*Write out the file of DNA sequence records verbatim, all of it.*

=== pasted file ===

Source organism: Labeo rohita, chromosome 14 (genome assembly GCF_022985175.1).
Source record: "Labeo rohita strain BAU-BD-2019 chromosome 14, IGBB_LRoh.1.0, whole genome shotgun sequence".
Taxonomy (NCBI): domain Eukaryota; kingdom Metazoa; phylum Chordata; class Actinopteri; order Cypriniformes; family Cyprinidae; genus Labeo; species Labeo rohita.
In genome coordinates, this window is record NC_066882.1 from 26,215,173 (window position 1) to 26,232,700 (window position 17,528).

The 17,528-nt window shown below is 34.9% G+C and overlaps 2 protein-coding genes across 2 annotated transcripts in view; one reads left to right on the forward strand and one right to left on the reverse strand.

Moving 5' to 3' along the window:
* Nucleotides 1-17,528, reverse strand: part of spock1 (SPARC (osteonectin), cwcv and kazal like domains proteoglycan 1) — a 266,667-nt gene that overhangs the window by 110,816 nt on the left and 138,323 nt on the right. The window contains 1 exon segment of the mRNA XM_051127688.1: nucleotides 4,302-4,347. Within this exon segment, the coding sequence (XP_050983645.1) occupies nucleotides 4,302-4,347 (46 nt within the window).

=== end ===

Source organism: Labeo rohita, chromosome 14 (genome assembly GCF_022985175.1).
Source record: "Labeo rohita strain BAU-BD-2019 chromosome 14, IGBB_LRoh.1.0, whole genome shotgun sequence".
Taxonomy (NCBI): domain Eukaryota; kingdom Metazoa; phylum Chordata; class Actinopteri; order Cypriniformes; family Cyprinidae; genus Labeo; species Labeo rohita.
In genome coordinates, this window is record NC_066882.1 from 26,215,173 (window position 1) to 26,232,700 (window position 17,528).

The 17,528-nt window shown below is 34.9% G+C and overlaps 2 protein-coding genes across 2 annotated transcripts in view; one reads left to right on the forward strand and one right to left on the reverse strand.

Moving 5' to 3' along the window:
* Nucleotides 1-17,528, reverse strand: part of spock1 (SPARC (osteonectin), cwcv and kazal like domains proteoglycan 1) — a 266,667-nt gene that overhangs the window by 110,816 nt on the left and 138,323 nt on the right. The window contains 1 exon segment of the mRNA XM_051127688.1: nucleotides 4,302-4,347. Within this exon segment, the coding sequence (XP_050983645.1) occupies nucleotides 4,302-4,347 (46 nt within the window).